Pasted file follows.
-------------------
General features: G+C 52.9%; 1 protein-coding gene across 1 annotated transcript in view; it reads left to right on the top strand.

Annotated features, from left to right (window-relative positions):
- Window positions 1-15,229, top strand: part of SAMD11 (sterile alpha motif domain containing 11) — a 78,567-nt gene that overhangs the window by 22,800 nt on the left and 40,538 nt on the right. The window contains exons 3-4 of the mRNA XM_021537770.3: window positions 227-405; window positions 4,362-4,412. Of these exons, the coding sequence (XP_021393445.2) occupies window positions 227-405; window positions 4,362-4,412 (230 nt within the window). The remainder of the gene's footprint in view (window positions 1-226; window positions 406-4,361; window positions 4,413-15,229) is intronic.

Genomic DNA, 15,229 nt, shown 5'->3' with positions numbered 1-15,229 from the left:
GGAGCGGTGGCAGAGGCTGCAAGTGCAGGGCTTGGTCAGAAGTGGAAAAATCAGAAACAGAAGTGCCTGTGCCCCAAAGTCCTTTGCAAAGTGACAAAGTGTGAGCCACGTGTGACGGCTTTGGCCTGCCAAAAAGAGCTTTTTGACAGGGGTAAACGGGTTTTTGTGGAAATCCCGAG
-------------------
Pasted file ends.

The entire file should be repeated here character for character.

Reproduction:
General features: G+C 52.9%; 1 protein-coding gene across 1 annotated transcript in view; it reads left to right on the top strand.

Annotated features, from left to right (window-relative positions):
- Window positions 1-15,229, top strand: part of SAMD11 (sterile alpha motif domain containing 11) — a 78,567-nt gene that overhangs the window by 22,800 nt on the left and 40,538 nt on the right. The window contains exons 3-4 of the mRNA XM_021537770.3: window positions 227-405; window positions 4,362-4,412. Of these exons, the coding sequence (XP_021393445.2) occupies window positions 227-405; window positions 4,362-4,412 (230 nt within the window). The remainder of the gene's footprint in view (window positions 1-226; window positions 406-4,361; window positions 4,413-15,229) is intronic.

Genomic DNA, 15,229 nt, shown 5'->3' with positions numbered 1-15,229 from the left:
GGAGCGGTGGCAGAGGCTGCAAGTGCAGGGCTTGGTCAGAAGTGGAAAAATCAGAAACAGAAGTGCCTGTGCCCCAAAGTCCTTTGCAAAGTGACAAAGTGTGAGCCACGTGTGACGGCTTTGGCCTGCCAAAAAGAGCTTTTTGACAGGGGTAAACGGGTTTTTGTGGAAATCCCGAG